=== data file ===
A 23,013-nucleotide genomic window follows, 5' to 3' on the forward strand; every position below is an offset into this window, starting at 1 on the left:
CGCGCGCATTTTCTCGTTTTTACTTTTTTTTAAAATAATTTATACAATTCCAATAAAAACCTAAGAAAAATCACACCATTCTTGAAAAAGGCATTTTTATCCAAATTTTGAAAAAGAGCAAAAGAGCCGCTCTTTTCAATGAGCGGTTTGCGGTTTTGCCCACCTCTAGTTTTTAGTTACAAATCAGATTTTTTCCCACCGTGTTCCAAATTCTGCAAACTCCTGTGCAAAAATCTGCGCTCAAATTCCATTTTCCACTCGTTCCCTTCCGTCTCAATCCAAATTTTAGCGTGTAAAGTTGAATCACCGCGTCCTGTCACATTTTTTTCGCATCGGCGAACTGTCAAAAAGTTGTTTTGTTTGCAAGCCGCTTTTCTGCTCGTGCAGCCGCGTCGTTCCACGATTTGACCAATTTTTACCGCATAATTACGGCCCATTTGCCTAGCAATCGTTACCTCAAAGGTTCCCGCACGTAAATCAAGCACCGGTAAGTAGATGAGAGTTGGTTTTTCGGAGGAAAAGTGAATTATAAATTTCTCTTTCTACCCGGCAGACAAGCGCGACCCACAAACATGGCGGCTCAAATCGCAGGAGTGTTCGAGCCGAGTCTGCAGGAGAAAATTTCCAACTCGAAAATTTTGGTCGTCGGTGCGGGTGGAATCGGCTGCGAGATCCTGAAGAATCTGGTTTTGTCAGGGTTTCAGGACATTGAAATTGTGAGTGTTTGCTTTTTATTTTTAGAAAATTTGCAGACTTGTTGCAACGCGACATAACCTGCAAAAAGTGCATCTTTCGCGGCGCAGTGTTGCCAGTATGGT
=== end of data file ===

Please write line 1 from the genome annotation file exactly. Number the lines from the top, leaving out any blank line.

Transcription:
A 23,013-nucleotide genomic window follows, 5' to 3' on the forward strand; every position below is an offset into this window, starting at 1 on the left: